Ferrari had little reason to be pleased with their 2011 campaign. For the second time in three years they managed just a single win during the season.
By their own high standards, Ferrari have been on the back foot since the new aerodynamic rules were introduced in 2009.
The radical and ungainly F2012 is their attempt at halting the slide – but it remains to be seen whether it is the answer to their problems.
Car 5: Fernando Alonso
It’s six years since Fernando Alonso won his last world championship.
He’s come tantalising close to adding a third on two occasions: in his fraught season with McLaren in 2007 and his first year with Ferrari in 2010.
Following the disappointment of losing the title in the final race that year, Alonso’s hopes of challenging for the crown in 2011 were quickly dashed.
He remained on top form but the 150?é?? Italia was plainly not up to the task of regularly competing for wins. He often took the car to the peak of its potential and in doing so showed up a few other drivers with more competitive machinery.
The Alonso-Ferrari partnership was a long time coming but the two were clearly made for each other – a point reinforced by the length of Alonso’s current commitment to the team, taking him up to 2016, longer than that of any other driver on the grid.
The missing ingredient is a car capable of taking on Red Bull. Will the F2012 change that?
Car 6: Felipe Massa
Speculation was rife last year that Ferrari would cut Felipe Massa’s contract short by a year and replace him with another driver this season.
They didn’t, and Massa remains with the team for his seventh year. But will it be his last with the Scuderia?
Massa has conspicuously under-performed compared to his team mate since returning from injury at the beginning of 2010. Last year Alonso reached the podium ten times while Massa never finished higher than fifth.
Several drivers have been tipped to take over his seat including Ferrari development driver Sergio Perez and the injured Robert Kubica.
It remains to be seen whether Massa has it in him to produce the kind of performances necessary to save his seat in F1.
He certainly enjoys the backing of his team mate. Last year Alonso said he was “extremely happy” to have Massa in the team.
Certainly, Massa seems unlikely to give Alonso much competition for the drivers’ title, and even if he did the team would no doubt tell him to get out of the way again. But how long will Ferrari be prepared to put up with Massa squandering points in the constructors’ championship?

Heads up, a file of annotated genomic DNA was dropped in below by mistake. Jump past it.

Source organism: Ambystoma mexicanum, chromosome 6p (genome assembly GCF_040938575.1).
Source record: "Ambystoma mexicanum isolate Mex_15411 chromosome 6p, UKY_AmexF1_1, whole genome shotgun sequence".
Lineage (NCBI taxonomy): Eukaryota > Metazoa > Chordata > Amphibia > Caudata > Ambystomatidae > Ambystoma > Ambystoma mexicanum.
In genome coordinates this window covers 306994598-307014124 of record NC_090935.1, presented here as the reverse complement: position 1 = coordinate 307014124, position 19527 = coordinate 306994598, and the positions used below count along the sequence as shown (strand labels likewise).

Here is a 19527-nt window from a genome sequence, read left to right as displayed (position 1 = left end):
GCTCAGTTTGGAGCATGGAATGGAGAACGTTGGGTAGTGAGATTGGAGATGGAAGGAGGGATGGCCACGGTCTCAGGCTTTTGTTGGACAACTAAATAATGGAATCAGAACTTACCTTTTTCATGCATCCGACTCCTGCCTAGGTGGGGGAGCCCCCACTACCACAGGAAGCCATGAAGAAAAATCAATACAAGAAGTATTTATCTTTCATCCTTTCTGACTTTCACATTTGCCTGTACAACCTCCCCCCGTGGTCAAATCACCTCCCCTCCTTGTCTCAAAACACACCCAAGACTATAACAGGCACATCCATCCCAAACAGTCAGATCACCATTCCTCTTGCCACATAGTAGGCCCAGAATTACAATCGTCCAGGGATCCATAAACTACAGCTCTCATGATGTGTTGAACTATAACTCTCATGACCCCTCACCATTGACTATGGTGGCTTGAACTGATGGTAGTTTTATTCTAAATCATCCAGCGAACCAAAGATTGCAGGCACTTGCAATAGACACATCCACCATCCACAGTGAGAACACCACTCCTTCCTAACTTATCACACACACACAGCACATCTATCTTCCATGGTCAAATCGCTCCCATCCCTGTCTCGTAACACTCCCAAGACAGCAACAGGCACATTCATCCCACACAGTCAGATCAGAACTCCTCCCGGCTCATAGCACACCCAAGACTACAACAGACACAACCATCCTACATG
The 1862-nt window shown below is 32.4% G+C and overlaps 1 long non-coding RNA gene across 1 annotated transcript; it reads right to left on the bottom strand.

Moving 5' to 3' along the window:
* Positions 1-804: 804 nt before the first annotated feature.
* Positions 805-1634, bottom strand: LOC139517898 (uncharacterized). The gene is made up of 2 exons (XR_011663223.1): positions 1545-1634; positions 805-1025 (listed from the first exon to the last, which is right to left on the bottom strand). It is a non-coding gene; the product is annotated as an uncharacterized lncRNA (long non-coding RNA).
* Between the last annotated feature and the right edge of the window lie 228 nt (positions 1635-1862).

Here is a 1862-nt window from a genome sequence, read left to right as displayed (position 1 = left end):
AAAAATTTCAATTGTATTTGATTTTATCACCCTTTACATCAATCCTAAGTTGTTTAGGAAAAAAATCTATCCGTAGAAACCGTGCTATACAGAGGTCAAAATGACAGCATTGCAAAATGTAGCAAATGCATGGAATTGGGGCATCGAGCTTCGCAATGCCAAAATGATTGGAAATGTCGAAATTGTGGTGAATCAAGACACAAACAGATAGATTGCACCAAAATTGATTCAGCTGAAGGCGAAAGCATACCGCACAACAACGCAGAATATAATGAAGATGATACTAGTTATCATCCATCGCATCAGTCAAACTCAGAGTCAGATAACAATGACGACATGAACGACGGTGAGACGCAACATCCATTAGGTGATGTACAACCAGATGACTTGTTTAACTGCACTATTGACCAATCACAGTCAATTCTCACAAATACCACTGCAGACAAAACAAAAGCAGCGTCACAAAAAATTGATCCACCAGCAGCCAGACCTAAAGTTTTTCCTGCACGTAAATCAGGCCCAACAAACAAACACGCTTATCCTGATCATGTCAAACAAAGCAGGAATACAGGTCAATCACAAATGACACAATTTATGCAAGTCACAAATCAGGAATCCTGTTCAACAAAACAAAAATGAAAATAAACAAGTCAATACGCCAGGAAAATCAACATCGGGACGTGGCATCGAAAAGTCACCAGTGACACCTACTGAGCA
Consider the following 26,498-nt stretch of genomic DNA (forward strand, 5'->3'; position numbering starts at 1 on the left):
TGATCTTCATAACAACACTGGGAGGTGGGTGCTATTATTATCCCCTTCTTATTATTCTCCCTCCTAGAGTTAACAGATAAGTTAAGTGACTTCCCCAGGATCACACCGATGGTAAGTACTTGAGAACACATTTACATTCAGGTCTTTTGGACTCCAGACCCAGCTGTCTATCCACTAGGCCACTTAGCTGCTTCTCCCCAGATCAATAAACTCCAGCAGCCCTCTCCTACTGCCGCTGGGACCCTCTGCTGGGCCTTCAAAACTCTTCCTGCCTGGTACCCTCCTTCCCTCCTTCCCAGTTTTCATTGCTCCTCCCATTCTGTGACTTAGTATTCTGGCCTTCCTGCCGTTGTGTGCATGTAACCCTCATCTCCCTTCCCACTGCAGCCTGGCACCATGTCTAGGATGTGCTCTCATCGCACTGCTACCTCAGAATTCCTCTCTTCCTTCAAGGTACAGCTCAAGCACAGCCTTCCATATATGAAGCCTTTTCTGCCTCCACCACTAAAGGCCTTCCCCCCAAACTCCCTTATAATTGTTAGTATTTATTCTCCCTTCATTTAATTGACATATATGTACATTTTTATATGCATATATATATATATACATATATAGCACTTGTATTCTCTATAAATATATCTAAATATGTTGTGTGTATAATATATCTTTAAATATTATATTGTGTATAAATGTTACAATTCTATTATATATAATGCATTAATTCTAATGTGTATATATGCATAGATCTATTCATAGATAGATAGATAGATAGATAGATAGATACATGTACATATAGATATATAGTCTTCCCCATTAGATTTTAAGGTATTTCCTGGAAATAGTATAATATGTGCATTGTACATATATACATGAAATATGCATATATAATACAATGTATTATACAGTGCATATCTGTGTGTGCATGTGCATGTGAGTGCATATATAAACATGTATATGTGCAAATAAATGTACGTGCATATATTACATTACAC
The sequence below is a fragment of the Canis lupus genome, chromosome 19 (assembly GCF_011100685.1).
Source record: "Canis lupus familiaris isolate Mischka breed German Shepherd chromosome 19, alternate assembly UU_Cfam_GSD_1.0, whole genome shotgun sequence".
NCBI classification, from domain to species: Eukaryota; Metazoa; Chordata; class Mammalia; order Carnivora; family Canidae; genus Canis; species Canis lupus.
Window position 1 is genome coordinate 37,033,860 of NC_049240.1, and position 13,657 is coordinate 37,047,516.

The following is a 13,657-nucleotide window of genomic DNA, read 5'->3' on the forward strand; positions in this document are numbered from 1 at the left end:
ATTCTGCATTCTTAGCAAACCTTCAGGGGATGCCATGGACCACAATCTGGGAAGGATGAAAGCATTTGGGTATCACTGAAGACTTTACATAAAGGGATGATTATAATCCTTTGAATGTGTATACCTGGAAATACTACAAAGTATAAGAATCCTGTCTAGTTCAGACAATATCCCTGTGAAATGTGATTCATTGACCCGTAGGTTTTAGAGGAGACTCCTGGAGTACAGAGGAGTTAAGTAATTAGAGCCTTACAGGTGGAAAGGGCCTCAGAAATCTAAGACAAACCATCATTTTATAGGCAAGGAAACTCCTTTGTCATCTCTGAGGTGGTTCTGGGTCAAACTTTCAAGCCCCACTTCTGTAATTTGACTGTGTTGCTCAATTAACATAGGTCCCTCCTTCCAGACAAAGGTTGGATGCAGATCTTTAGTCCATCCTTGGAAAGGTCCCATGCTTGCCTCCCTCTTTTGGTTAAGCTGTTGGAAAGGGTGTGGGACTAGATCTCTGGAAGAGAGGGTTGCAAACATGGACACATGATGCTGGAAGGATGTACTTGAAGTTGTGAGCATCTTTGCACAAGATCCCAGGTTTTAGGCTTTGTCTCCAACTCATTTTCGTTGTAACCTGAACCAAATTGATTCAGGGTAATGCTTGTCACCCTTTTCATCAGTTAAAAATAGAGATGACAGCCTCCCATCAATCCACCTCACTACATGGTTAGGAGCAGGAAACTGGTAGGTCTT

Ferrari’s sole win of 2011 came at Silverstone, in a race where the FIA introduced a one-off limit on the use of exhaust-blown diffusers.
By that time the poor performance of the 150?é?? Italia, which was particularly weak on harder tyres, had prompted the sacking of technical director Aldo Costa.
Ferrari can expect some of the off-season changes to play into their hands, such as the restrictions on exhaust blowing and Pirelli’s introduction of even softer tyre compounds.
But they still need to raise their game with the F2012. Hence the new car is the product of a design team which is now headed by former McLaren man Pat Fry.
Even by the standards of 2012 cars, the box-nosed F2012 with its prominent step is an ugly beast. But performance takes priority over aesthetics.
Having taken longer than most teams to follow Red Bull’s lead in adopting pull-rod suspension at the back of the car, Ferrari has embraced the concept totally with their new machine and are using it at the front and rear.
The new car needed to be a radical departure from its predecessor and the F2012 certainly looks the part. But it’s given Ferrari a lot to do in the off-season and it’s been hard to discern much front-running potential in the car, unlike that of its Red Bull and McLaren rivals.
Of course we should be wary about reading the testing times and lap counts as they can flatter to deceive – just as they did for Ferrari last year, when they turned up at the first race of the season and discovered they were over a second per lap off the pace.
This is not a team which is accustomed to losing. It’s now four years since Ferrari last got their hands on a trophy.
Ferrari president Luca di Montezemolo has made no secret of his opposition to F1’s cost-cutting measures including restrictions on testing. Over the winter Ferrari and Red Bull broke ranks with the other teams over the Resources Restriction Agreement.
If Ferrari’s lack of championship success continues, expect them to increase their demands to be allowed to plough more of their considerable resources into taking the trophies back to Maranello.
Ferrari’s championship form
Ferrari in 2012: Your view
Will Ferrari be able to contend for the championship in 2012? Can Massa reverse his slump in form?
Have your say in the comments.
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Images ?é?® Ferrari spa/Ercole Colombo, Ferrari spa/Ercole Colombo, Jamey Price/F1 Fanatic